Jesus, Inc.: The Visionary Path: An Entrepreneur’s Guide to True Success by Laurie Beth Jones. Reviewed by Joe Bustillos EDET 773 Tech Management – Pepperdine University – Summer 2005 (At the bottom of this post is a downloadable PDF version of the original submission. Enjoy).
My mother is always commenting that my father isn’t much of a businessman, noting that he probably could have done better if he’d been more patient when he sold some property in the desert. If she thinks he’s not much of a businessman it’s a good thing that she doesn’t have access to her son’s personal ﬁnancial history. Impatient ﬁve-year-olds who shove a ﬁst full of coins in your face when they want to buy something have better business sense than yours truly. Thus, I was a little concerned when I couldn’t locate a copy of Jones’ Jesus, CEO book and found myself bringing home her follow up book Jesus, Inc. It was probably the part about this being a guide to success for Entrepreneurs that made me feel like a vegetarian at a wienie roast.
I guess my anxiety about books on business has to do with a fear that they are either going to be about things beyond my non-business language skills or that they’ll rambling on about things that I couldn’t care less about. Jones does a wonderful job not writing over my head or spending time on things that only an accountant could love. The chapters are short and too the point, ﬁlled with personal illustrations from her encounters and experiences. It’s easy to assume that someone unfamiliar with Christianity or not of the Christian Faith would probably not be interested in this book. And given how much she weaves parts of the Bible, especially from the life of Jesus, with stories of the difﬁculties and success of those around her, one has to wonder how meaningful her philosophy would be to someone who doesn’t share in her religious/cultural heritage.
For me, as someone with a Bachelor’s Degree in Biblical Studies, her spirit rings true, even though she does make a few mistakes with some particulars (for example, when discussing business timing she says one would think that Jesus had perfect timing because he was bom at 0 AD and died at 33 AD (p.12). Alas, the BC/AD calendar wasn’t created until several hundred years after Jesus lived and the scholar who created it got the dates wrong making most modem scholars concede that Jesus was bom around 5 to 3 BC. Oops). Thus, even though every chapter begins with a passage from the Bible and ends with a prayer, one would do well to remember that this book is not about correct theology but about connecting ones public business ambitions with ones private personal spirituality.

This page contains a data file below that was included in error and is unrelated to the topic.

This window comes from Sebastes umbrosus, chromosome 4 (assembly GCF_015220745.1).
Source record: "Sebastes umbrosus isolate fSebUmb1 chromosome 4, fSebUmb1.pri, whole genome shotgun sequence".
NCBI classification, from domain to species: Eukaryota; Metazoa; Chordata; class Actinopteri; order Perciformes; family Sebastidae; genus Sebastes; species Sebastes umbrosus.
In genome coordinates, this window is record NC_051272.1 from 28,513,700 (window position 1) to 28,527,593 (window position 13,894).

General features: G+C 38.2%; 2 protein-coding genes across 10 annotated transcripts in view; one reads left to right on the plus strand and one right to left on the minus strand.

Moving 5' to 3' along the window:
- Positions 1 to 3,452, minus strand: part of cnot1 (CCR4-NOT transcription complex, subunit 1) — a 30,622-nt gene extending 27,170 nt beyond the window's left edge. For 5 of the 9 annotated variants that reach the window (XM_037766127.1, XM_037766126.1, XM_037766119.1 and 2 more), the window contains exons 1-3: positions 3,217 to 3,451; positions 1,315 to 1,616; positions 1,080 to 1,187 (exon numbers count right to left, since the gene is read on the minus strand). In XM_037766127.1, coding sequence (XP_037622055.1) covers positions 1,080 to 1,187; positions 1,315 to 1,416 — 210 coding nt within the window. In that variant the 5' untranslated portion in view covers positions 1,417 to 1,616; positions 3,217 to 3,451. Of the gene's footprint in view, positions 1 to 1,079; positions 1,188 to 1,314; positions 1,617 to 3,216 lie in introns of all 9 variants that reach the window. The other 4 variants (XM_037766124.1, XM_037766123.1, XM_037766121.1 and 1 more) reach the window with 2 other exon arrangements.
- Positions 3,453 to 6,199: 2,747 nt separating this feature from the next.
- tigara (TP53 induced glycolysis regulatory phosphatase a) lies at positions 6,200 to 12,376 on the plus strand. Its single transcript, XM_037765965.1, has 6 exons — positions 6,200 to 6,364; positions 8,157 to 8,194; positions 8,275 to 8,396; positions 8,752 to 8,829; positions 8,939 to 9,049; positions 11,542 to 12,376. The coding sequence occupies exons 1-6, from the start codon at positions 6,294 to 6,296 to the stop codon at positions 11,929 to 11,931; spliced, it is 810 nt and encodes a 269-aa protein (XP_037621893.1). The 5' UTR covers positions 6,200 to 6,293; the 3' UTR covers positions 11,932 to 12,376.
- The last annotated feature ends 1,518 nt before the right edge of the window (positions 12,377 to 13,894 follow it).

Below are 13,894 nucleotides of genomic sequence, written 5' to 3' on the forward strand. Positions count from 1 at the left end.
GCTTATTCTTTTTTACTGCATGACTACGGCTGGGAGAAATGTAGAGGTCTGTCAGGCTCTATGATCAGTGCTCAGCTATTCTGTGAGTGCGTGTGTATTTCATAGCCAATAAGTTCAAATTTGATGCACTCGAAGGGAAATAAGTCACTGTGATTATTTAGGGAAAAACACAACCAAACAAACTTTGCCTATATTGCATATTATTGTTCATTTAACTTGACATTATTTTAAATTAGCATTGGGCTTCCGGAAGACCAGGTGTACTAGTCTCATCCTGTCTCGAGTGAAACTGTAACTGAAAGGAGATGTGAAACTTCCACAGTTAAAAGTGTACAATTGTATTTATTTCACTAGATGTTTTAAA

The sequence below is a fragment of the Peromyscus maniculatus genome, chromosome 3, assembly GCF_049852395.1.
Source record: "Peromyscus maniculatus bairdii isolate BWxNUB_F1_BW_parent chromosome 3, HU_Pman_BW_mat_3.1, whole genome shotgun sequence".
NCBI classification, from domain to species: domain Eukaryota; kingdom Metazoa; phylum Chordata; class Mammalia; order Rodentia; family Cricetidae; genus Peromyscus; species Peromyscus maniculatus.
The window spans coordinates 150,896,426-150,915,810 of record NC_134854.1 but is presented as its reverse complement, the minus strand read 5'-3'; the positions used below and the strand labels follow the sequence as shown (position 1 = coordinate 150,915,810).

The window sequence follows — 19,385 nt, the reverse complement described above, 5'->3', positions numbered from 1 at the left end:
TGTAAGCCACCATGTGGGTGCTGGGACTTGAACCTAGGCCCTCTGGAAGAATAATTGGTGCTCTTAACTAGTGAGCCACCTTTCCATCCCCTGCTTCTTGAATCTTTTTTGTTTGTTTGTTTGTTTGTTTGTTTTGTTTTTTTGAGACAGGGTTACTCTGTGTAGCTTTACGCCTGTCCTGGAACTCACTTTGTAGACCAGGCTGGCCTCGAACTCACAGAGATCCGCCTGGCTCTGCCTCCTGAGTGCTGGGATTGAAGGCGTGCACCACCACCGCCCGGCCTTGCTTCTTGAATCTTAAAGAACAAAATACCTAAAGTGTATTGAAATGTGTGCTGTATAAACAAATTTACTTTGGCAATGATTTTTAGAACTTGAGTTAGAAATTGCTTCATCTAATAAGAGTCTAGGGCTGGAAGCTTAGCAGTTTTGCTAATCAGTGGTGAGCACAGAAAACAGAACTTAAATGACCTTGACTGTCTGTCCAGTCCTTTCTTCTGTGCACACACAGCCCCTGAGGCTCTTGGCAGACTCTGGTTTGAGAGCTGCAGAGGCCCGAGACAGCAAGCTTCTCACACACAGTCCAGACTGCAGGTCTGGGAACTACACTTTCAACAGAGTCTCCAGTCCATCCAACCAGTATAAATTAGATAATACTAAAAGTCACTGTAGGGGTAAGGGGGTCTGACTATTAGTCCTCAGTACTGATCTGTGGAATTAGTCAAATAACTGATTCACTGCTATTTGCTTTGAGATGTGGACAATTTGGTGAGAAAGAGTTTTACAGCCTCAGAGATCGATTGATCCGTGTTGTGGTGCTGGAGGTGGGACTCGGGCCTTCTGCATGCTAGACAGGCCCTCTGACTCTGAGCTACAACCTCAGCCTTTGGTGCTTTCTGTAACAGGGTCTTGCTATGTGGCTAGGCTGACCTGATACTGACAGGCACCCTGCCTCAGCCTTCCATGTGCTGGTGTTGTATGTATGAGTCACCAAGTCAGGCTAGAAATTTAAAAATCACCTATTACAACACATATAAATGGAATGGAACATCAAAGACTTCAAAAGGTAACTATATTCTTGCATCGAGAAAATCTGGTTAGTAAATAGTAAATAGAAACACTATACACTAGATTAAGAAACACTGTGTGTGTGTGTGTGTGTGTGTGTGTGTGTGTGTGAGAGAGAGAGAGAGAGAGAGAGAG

In the introduction she lists seven “gifts of business” which are meant to encourage Christians to see that their business life is meant to be connected to their commitment to their faith (p. xxv). As such it is also connected to the same promises of their faith. Basically she is speaking out against the bottom line mentality that would have us believe that this part of our lives is of no consequence or value or that we can disconnect the morality of our business life from the Faith we profess on Sundays.
Over the course of the book she groups her comments into sections that follow the path from “launch” with all of it’s anxieties of starting a thing, to “lurch” with all of the sophomore setbacks and crises that follow surviving a launch, to learning the “lessons” from those who have gone before you, to ﬁnding sustaining completeness and “love” at having begun this journey.
Even given my genetic anti-entrepreneurial spirit I found myself struck with the truth of her observations. I felt like turning in my anti-entrepreneurial membership card when I read: “Spiritreneurs are highly attuned to two things. The ﬁrst is the voice within that says, T can do this better than I am doing it,’ and the second is the voice that says, I can do this better than they are doing it.’ The frustration of spiritreneurs is not a lack of opportunity, it is that there is not enough time—not enough people—to do what needs to be done.” (p. 44)
I’m sure that my mom is wise enough to know that her son would be happy to have some of his father’s “bad” business sense. Having read Jones’ Jesus, Inc. I know that it’s not the tangible numbers that are important but success comes from connecting this part of my life to personal faith that I’ve come to love.